Knitting one sock took me three hours from the beginning of the Beijing Olympics Opening Ceremony (8pm Beijing/Manila time). I rested at around 11pm last night, then spent one final hour this morning knitting the toe, grafting it with Kitchener stitch, and weaving in ends. I love it! It's so (almost) perfect for a sock attempt! Why not perfect? I really need to tighten that first stitch before the picked up stitches connecting the gusset to the heel flap. It's the only stitch at the moment I can see daylight through. Other people can't see that tiny flaw, but since I made it, I can... Oh well, continuous improvement is always to be desired.

The practice sock looks cute here, but let me list down the things I needed to work on after finishing it:

1) Picked-up stitches were loose, creating holes along the gusset.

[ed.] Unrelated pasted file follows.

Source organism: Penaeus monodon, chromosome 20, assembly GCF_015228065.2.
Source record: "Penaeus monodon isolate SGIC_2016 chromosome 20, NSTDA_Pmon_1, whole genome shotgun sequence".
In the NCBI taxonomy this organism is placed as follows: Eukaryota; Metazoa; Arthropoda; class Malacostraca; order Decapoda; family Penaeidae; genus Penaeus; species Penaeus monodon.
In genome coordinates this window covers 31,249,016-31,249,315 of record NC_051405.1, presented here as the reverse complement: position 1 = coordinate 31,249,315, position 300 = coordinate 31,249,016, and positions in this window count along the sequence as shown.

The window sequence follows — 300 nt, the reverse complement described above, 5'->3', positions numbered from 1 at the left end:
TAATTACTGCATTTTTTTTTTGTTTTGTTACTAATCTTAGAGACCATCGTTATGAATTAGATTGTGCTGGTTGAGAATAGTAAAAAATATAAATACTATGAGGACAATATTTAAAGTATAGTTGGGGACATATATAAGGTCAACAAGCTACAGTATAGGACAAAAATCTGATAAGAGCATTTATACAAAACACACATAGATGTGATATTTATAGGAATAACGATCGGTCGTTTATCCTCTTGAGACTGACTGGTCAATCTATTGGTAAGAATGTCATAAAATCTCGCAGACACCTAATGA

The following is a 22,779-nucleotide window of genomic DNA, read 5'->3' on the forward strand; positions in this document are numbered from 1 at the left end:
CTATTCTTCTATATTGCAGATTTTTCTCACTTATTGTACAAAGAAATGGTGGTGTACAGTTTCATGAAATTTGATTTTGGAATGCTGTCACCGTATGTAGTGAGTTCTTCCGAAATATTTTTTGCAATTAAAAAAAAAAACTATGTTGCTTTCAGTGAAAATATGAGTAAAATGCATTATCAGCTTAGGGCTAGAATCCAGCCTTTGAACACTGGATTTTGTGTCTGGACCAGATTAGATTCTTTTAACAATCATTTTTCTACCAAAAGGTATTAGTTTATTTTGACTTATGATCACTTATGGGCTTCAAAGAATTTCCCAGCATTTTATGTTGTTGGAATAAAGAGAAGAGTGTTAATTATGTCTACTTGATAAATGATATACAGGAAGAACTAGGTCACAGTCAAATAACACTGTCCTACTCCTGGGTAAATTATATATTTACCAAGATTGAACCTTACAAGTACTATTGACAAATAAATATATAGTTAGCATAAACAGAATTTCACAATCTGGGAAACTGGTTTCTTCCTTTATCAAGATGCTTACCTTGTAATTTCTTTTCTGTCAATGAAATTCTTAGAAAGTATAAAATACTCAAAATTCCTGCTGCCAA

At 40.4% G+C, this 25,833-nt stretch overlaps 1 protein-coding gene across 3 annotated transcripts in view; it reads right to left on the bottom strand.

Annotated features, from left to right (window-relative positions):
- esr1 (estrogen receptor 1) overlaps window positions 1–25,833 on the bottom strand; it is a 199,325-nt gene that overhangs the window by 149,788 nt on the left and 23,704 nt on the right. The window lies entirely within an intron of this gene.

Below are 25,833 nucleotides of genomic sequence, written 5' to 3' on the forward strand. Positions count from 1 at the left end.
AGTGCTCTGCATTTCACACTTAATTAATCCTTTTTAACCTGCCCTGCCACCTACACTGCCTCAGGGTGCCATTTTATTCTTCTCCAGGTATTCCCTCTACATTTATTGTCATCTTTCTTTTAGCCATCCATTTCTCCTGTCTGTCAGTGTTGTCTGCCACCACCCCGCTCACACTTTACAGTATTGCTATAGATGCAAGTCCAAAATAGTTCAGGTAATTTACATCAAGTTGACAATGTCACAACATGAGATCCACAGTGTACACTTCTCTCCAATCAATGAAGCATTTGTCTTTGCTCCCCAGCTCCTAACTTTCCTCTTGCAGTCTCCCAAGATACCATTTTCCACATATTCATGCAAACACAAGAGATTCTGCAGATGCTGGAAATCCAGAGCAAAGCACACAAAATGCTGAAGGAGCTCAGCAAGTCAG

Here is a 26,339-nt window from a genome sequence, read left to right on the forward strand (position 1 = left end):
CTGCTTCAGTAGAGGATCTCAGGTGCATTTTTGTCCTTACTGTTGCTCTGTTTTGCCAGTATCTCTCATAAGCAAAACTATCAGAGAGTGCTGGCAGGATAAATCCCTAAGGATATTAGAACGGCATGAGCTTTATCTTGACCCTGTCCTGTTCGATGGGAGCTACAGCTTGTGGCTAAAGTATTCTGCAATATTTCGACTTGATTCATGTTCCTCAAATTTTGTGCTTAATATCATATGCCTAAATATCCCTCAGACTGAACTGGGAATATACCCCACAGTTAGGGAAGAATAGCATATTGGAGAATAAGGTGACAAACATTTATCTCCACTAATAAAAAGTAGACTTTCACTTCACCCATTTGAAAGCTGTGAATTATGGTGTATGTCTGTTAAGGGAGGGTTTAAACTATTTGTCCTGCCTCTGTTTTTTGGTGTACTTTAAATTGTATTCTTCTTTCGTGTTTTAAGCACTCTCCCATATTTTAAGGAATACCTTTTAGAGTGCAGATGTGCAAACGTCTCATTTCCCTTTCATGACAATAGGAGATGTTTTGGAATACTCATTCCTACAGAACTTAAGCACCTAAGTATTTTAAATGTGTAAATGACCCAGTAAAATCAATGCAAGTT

2) When stitch tension is uneven, you can see the glaring errors in 1x1 rib and stockinette.

3) My Kitchener graft was bad. It was twisted, when you're supposed to be able to flatten the sock from the instep. The graft was extremely strong, though.

4) I noticed that from 2.75mm-3.0mm size needles the resulting cotton fabric is softer. Work up faster, too.

But I am happy with this attempt.

Up next: baby socks for Jianna, for Lilo, for Ethan, for Inigo, for Meg, and for Red's baby boy whose name escapes me at the moment.

I am grinning from ear to ear.